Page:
Friday's mass killings have sparked condemnation from around the world. Today, French President Francois Hollande announced that Syria's ambassador to his country is being expelled, the AP reports.

Update at 12:40 p.m. ET. Annan Says "The Violence Must Stop":

Annan told reporters in Damascus a short time ago that in his meeting with Assad, "I conveyed in frank terms the grave concern of the international community about the violence in Syria, including the recent shocking events in Houla."

Assad, said Annan, must take "bold steps now — not tomorrow, now — to create momentum" that leads to implementation of the former secretary general's peace plan.

"The violence must stop and the six point plan must be implemented," Annan said. "I need the president to act now. I need other parties to do their part."

Update at 11:10 a.m. ET. U.S. Statement.

State Department spokeswoman Victoria Nuland has emailed reporters to say:

"In response to the May 25 massacre in the village of Houla, today the United States informed the Syrian Charge d'Affaires Zuheir Jabbour of his expulsion from the United States. He has 72 hours to leave the country. We took this action in coordination with partner countries including Australia, Canada, Spain, the United Kingdom, Italy, France, and Germany. ...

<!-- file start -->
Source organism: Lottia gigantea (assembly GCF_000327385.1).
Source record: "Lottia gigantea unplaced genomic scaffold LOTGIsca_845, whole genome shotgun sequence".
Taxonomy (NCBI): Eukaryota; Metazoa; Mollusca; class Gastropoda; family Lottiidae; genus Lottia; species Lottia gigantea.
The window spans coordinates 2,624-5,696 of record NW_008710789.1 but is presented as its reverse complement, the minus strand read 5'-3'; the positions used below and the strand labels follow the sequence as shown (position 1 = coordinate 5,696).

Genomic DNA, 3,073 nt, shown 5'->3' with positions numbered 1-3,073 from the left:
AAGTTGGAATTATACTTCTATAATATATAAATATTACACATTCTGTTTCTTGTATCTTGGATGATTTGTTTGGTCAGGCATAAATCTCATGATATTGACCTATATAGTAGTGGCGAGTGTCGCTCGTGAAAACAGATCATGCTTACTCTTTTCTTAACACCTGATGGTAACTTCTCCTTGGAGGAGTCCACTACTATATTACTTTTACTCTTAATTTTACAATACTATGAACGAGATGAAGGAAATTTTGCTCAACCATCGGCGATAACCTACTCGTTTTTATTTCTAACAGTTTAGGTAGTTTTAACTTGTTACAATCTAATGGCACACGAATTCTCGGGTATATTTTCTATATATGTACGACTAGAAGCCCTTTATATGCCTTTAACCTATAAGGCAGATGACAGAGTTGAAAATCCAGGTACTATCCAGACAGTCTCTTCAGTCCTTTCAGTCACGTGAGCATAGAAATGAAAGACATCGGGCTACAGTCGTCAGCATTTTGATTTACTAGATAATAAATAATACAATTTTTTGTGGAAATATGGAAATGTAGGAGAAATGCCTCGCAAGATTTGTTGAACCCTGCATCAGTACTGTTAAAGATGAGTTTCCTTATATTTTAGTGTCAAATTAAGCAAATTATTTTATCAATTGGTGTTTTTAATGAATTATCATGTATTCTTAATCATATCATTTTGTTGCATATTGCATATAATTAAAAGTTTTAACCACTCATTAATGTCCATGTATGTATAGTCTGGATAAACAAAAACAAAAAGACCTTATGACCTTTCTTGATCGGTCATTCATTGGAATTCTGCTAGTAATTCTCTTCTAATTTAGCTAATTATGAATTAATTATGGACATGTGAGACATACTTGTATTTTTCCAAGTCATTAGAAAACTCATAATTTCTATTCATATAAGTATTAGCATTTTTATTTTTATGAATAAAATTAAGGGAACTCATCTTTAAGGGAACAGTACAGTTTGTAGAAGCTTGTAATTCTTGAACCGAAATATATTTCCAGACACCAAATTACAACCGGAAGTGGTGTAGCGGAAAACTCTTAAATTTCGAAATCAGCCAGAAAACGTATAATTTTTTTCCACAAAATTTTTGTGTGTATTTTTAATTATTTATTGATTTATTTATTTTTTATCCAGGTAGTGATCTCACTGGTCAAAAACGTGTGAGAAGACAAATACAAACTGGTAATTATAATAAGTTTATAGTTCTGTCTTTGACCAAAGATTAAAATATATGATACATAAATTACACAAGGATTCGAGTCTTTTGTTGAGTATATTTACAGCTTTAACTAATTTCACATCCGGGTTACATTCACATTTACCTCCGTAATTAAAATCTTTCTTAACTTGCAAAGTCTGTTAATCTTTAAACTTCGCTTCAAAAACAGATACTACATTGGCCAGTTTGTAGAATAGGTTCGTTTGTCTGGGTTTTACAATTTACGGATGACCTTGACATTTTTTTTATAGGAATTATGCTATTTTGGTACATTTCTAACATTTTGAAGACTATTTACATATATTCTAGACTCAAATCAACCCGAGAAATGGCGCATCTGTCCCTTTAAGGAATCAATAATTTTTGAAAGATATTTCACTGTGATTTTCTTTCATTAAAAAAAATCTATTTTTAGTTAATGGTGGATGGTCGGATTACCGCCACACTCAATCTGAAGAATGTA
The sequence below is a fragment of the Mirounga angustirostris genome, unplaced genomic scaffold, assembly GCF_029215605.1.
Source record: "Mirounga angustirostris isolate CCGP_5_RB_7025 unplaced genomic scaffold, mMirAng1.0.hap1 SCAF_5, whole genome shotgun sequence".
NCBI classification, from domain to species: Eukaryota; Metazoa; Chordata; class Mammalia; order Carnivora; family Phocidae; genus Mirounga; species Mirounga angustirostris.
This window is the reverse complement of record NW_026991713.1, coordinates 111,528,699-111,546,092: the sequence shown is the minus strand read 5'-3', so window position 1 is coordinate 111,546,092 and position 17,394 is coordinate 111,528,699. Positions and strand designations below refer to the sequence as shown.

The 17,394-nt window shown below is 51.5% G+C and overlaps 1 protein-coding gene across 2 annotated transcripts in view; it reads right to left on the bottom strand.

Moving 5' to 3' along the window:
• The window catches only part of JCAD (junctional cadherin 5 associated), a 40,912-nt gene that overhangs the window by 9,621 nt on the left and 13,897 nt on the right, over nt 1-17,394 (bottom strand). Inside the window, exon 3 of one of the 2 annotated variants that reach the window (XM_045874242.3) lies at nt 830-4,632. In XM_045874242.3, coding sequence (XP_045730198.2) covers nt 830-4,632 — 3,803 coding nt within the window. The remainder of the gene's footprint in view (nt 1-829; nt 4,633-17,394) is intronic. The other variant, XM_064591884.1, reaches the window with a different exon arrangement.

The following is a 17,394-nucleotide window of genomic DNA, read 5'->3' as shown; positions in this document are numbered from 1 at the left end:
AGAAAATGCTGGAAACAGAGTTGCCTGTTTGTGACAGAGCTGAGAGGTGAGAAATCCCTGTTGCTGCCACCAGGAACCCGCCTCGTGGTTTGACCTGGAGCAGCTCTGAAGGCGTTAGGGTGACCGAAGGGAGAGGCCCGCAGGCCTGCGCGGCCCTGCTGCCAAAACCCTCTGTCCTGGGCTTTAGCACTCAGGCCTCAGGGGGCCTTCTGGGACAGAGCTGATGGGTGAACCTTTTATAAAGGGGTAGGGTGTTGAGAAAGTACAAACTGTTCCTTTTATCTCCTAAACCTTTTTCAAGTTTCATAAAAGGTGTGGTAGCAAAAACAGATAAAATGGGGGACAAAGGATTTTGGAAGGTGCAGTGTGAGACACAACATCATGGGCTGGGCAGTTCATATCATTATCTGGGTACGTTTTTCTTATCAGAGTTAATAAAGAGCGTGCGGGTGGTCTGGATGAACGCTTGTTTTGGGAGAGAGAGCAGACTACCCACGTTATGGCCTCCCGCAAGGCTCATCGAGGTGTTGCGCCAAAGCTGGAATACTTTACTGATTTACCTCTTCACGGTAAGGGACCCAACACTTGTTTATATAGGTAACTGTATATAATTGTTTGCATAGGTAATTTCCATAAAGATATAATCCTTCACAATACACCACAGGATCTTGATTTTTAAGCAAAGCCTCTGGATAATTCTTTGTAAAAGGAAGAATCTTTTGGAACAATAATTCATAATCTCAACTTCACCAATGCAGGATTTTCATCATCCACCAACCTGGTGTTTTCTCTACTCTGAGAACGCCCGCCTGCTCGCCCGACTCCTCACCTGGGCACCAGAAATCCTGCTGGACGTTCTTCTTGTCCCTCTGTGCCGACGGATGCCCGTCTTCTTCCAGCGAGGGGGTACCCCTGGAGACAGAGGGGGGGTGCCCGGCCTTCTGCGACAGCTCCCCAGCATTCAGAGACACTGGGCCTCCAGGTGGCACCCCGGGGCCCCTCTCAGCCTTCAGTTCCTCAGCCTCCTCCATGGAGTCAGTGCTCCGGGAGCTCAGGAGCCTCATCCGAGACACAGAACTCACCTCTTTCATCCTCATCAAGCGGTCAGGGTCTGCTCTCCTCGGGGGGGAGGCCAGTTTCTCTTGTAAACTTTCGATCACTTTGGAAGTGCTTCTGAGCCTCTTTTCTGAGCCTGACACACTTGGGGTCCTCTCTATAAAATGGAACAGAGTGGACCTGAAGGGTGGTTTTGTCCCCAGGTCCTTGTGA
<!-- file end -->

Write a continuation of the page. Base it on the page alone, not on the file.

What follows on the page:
"We hold the Syrian government responsible for this slaughter of innocent lives. This massacre is the most unambiguous indictment to date of the Syrian government's flagrant violations of its UN Security Council obligations under Resolutions 2042 and 2043 along with the regime's ongoing threat to peace and security."

Update at 10:20 a.m. ET. U.S. Joins Expulsions:

The State Department says that Syria's charge d'affaires in the U.S. is being expelled, Reuters reports. On Saturday, Secretary of State Hillary Rodham Clinton said the U.S. "condemns in the strongest possible terms [Friday's] massacre."

Update at 8:50 a.m. ET. Rounding Up The Expulsions.

According to the AP: "German, Italian and Spanish foreign ministries have announced that Syrian ambassadors are being expelled — following similar moves by France, Britain, Australia, and Canada after a massacre in which the United Nations says families were shot at close range in their homes."

Update at 8:05 a.m. ET. Canada As Well: Canadian Foreign Minister John Baird said today that his country will expel the three Syrian diplomats remaining in Ottawa, Reuters reports.

Update at 7:50 a.m. ET: Britain and Germany are also expelling Syrian diplomats, according to reports from the AP and Reuters.

Copyright 2012 National Public Radio. To see more, visit http://www.npr.org/.